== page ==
Shut out of debt markets, with aid from lenders frozen and with Mario Draghi, ECB president, blocking avenues suggested by Athens for temporary state funding in a drive to force Greece to accept the programme agreed by the previous government, Athens is in danger of running out of cash in the coming weeks as it faces a 1.5 billion euro loan repayment to the International Monetary Fund this month.
At least part of the state’s cash needs for the month will be met by repo transactions in which pension funds and other state entities sitting on cash lend the money to the country’s debt agency through a short-term repurchase agreement for up to 15 days, debt agency officials told Reuters.
Debt officials described the repos as advantageous for both sides, arguing that the funds get a better return on their cash than what is available in the interbank market.
“It is not something new, it’s a tactic that started more than a year ago and is a win-win solution. It’s a proposal, we are not twisting anyone’s arm,” one official said.
One source familiar with the matter has previously said Athens could raise up to 3 billion euros through such repos, but that it was not clear how much of that had already been used up by the previous government.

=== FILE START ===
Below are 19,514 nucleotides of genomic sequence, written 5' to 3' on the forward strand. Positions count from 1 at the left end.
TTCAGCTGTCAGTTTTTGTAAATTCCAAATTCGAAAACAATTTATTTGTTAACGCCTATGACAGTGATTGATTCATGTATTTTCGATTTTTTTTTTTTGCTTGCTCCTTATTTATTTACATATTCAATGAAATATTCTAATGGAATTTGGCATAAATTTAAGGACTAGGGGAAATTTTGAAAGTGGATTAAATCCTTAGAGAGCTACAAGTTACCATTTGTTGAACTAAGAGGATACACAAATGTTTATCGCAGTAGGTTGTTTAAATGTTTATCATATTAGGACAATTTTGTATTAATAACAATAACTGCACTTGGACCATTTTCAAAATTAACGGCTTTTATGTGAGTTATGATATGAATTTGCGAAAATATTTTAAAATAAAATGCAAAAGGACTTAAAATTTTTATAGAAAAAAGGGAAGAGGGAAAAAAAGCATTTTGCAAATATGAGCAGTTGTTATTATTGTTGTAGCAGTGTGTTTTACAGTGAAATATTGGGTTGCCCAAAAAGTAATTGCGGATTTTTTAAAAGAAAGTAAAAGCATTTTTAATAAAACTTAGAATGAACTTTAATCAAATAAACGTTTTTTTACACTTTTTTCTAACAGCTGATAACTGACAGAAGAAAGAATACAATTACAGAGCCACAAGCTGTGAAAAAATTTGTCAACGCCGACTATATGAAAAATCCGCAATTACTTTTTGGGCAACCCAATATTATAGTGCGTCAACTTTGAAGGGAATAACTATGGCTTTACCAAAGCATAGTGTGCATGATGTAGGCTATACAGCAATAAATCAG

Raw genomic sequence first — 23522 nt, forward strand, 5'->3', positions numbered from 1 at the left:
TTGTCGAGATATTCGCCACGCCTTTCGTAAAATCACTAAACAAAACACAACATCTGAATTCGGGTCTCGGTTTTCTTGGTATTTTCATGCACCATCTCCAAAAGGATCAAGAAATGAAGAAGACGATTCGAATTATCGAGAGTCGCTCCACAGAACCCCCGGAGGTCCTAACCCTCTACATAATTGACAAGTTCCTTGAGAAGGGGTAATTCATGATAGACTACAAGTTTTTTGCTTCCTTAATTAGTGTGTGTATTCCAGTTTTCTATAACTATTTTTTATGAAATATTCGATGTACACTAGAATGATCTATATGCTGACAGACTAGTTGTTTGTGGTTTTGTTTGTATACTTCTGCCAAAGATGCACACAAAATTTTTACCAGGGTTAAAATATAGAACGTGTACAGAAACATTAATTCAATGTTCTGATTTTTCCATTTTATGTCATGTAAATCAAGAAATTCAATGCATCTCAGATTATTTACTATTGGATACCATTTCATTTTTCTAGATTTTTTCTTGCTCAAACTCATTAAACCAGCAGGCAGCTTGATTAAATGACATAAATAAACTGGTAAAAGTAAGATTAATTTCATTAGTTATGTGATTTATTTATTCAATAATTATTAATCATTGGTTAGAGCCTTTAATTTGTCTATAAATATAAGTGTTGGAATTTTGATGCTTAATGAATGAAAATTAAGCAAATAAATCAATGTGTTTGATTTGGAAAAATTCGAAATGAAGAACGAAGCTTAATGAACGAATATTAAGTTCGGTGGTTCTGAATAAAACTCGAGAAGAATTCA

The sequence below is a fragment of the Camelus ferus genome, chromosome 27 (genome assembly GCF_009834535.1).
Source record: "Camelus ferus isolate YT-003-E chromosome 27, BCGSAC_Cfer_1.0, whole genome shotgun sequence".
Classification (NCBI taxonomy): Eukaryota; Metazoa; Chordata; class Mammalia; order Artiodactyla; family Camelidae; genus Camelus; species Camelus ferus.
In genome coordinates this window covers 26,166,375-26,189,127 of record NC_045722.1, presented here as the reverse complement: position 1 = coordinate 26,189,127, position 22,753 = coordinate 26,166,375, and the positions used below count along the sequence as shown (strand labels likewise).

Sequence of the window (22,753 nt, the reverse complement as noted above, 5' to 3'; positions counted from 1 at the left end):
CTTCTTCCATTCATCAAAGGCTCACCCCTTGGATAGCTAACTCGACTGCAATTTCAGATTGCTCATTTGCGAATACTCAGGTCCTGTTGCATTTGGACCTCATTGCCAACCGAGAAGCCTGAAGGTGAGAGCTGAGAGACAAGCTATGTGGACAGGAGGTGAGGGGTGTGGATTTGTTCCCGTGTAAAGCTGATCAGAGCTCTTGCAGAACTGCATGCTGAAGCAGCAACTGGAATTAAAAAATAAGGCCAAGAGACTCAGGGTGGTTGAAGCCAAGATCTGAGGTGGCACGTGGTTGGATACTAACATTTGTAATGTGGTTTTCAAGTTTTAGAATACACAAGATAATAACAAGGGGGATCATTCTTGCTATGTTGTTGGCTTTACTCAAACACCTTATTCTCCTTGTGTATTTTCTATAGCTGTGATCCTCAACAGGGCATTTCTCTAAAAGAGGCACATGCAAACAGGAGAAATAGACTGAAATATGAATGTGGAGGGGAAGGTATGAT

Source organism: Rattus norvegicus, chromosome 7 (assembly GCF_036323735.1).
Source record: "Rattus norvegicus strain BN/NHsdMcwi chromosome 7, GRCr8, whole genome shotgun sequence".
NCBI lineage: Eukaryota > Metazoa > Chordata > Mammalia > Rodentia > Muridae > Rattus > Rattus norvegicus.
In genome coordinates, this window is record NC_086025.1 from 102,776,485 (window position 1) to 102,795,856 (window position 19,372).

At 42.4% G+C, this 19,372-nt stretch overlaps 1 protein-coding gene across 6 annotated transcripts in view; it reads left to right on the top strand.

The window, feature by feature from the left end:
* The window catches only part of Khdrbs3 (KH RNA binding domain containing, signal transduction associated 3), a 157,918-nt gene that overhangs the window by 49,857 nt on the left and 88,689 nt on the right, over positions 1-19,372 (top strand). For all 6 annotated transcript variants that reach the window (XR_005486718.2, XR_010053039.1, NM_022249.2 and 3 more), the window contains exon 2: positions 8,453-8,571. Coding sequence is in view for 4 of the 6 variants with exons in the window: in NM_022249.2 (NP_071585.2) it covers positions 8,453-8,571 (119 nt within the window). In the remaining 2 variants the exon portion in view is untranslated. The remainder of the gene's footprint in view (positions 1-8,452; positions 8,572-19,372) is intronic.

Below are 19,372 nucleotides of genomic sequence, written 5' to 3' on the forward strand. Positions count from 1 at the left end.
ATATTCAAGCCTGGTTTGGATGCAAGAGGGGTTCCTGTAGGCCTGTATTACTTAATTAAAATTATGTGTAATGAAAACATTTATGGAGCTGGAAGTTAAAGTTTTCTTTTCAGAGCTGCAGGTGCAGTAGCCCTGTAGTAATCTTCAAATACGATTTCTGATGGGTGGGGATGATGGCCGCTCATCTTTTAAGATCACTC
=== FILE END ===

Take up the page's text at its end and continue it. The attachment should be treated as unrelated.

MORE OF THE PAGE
“There is a sum that has already been raised this way,” the debt official said without disclosing specific numbers.
Athens – which has monthly needs of about 4.5 billion euros including a wage and pension bill of 1.5 billion euros – is running out of options to fund itself despite striking a deal with the euro zone to extend its bailout by four months.
Faced with a steep fall in revenues, it is expected to run out of cash by the end of March, possibly sooner, though the government is trying to assure creditors it will not default.
“We are confident that the repayments will be made in full, particularly to the IMF, and there will be liquidity to get us through the end of the four-month period,” Finance Minister Yanis Varoufakis said during a late-night talk show on Star TV on Monday. “March is sorted.”